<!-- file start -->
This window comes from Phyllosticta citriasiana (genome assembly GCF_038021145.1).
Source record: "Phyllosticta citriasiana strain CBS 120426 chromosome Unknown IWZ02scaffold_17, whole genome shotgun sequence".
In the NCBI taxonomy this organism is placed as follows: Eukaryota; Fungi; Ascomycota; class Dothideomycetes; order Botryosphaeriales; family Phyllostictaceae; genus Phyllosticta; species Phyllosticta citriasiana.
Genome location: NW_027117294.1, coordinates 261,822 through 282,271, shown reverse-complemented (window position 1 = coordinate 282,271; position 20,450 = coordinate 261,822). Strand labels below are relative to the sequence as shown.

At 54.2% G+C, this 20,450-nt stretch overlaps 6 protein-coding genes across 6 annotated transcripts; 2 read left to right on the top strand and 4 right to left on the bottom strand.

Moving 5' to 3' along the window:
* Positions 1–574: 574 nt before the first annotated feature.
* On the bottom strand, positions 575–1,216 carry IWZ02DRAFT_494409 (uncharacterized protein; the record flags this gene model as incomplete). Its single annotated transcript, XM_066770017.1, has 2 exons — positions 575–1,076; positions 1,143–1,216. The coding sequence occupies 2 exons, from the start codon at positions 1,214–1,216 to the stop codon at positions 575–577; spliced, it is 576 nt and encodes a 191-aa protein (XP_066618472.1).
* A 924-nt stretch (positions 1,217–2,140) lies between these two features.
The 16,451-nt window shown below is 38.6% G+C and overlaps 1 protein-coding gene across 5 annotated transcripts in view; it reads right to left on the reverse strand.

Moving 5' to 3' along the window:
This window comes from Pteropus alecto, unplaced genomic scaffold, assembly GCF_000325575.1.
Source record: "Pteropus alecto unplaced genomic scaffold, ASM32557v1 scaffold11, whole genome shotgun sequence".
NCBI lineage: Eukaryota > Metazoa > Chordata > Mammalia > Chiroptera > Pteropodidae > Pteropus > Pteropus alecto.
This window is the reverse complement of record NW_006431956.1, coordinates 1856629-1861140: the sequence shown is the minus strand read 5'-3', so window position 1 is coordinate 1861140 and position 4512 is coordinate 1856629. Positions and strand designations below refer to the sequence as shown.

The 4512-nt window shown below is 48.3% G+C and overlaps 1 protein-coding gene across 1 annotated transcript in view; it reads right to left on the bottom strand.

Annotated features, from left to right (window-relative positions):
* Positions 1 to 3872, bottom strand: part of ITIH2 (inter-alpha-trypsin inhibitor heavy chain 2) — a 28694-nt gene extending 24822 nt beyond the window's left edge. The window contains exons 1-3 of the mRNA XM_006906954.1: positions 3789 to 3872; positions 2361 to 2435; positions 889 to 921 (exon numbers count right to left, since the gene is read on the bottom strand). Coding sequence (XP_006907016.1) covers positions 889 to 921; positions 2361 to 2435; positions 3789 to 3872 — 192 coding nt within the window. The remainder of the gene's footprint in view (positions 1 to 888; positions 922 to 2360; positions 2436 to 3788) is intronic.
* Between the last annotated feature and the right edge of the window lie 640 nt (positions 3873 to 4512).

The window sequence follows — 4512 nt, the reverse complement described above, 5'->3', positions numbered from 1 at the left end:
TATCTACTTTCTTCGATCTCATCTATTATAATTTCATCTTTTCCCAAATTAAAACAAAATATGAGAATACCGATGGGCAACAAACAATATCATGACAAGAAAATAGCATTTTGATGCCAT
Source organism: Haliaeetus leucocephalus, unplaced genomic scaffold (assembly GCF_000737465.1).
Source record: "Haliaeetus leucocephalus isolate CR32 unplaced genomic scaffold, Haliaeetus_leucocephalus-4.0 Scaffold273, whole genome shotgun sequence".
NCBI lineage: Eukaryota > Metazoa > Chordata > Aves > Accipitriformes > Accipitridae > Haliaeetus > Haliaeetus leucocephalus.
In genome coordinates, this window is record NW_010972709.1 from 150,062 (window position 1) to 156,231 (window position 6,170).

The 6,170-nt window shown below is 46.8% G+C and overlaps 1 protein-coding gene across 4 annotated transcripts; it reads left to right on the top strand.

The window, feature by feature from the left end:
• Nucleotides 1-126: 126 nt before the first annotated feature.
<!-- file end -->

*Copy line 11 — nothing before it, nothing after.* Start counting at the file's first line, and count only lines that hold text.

Moving 5' to 3' along the window: